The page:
Three days before we left Edmonton for Belgium, I finally found it: the jacket that would take me through the streets of Brugge and Brussels, the fields of Flanders and Waterloo, and still be suitable for browsing upscale museums and sitting in cute cafes with well-dressed Belgian women.
“This is our ‘tarmac to trail’ jacket,” chirped the Eddy Bauer sales clerk.”Stylish enough to take you wherever you want to go, but rain resistant, with a cozy lining and a hood, just in case you get caught in an unexpected shower.”
So this morning, as we head out under a drizzly Brugge sky, I smile from under my hood as the rain beads on my jacket patch pockets. Without the need for an umbrella, my hands are free to jam into my toasty side pockets. The other tourists, huddling under too small umbrellas or hastily bought blue plastic ponchos, seem woefully underprepared for the weather. All I need to do is veer around the puddles that are rapidly collecting among the cobblestones, and enjoy my walk.
Ten minutes later, as the rain intensifies, I notice the water beads have begun to melt together around my jacket seams. The cozy lining is starting to feel a little damp, and I remember that the clerk only promised me rain-resistant, not rain-proof. I begin to envy the tourists who walk underneath wide, sheltering, golf-style umbrellas, and ask Lorne how much farther we have to go.
We duck under a restaurant canopy, its outdoor tables deserted. “It has to be around here somewhere,” he says, peering at his phone. “I can smell the hops.”
We realize we’re right across the street from the De Halve Maan (the Half Moon) Brewery, this morning’s destination. Inside, we sign up for the tour that starts in 20 minutes.
De Halve Maan, in operation since 1856 under multiple generations of the Henry Maas family, prides itself on “brewed in Brugge” freshness. We follow our tour guide through warm, doughy-smelling brewing rooms, up onto the roof for a panoramic view of the town, and maneuver backwards down narrow staircases to the fermentation and storage areas.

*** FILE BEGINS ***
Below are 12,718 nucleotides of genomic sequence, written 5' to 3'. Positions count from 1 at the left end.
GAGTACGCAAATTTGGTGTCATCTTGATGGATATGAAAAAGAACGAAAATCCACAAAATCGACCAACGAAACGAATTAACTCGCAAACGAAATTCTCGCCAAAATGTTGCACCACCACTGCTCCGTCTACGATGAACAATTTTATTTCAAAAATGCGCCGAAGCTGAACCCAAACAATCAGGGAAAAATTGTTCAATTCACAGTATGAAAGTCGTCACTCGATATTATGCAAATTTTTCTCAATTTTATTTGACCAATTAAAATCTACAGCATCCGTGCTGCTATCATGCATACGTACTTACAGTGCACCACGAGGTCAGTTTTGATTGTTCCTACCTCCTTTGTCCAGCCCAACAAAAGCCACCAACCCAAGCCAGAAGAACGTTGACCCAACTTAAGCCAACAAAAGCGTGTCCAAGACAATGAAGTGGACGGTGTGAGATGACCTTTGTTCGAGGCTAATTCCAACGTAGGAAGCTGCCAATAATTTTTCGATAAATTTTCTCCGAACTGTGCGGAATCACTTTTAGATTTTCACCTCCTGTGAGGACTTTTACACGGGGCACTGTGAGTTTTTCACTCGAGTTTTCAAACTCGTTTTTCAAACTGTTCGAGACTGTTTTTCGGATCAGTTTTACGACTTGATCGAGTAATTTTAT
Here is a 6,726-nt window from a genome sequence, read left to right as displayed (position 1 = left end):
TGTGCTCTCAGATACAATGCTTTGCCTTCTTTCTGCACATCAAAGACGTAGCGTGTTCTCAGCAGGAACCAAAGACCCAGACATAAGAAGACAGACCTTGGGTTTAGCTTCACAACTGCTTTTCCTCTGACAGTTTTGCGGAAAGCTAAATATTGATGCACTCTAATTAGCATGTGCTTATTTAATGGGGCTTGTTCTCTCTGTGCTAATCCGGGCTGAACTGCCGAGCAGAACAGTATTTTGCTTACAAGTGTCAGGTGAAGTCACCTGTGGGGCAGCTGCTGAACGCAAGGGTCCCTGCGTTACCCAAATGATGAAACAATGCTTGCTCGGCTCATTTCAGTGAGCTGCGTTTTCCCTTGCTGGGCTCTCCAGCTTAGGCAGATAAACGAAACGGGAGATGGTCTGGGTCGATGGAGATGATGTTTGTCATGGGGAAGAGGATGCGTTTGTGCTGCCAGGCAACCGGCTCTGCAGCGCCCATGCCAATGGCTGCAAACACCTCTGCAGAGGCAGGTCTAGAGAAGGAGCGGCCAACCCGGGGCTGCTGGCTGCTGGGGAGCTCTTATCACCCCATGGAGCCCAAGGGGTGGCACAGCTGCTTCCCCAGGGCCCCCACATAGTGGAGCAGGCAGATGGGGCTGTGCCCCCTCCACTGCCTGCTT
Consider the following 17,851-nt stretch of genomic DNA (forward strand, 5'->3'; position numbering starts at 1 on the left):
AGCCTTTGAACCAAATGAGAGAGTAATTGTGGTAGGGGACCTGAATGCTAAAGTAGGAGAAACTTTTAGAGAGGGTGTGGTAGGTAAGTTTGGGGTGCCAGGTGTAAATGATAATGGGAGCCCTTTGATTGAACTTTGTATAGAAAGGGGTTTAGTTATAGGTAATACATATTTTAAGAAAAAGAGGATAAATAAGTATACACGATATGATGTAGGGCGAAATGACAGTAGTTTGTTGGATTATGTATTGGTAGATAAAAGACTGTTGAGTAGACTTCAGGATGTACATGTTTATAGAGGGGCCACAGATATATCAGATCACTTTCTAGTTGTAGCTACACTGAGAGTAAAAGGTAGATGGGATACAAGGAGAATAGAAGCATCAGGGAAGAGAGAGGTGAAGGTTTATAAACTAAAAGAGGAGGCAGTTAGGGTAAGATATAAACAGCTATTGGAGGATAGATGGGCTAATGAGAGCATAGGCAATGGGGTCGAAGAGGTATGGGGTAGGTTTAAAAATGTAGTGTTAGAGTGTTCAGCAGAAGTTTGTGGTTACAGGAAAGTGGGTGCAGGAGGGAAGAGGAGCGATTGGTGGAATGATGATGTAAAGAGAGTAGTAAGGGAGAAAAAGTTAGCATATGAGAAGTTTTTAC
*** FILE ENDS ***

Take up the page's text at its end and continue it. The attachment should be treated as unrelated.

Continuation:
Along the way, the guide tells us with a proud smile that Belgium is now overtaking Germany in beer making prowess: the German “purity” law means that no other ingredients besides water, yeast, hops, and barley can be used to make German beer, ensuring that one stein tastes pretty much like the next. “In Belgium, we have between 1000 and 1200 different brands of beer, all a little different. And each gets served in its own trademark glass, so you taste the beer exactly as its brewer intended.”
We’ve already quaffed a few of the local brews, so we can attest to their many flavors and modes of presentation. On our first day, Lorne quaffed a Kwak. He has also ventured into the realm of the mouth-puckering lambic beers.
Meanwhile, I’ve been enjoying beers brewed by the Trappist monks. Only ten Trappist breweries still exist world-wide, and six of them are located in Belgium . I can’t decide which I like more, the beer’s rich taste or the brand’s evocative “Taste the silence” slogan.
Our tour ends with a complimentary beer in the brewery restaurant, which we supplement with a bowl of ham, cheese, and beer soup. As we step back outside, my whistle is a little wetter, my coat a little drier, and I’m ready for our next Brugge.adventure.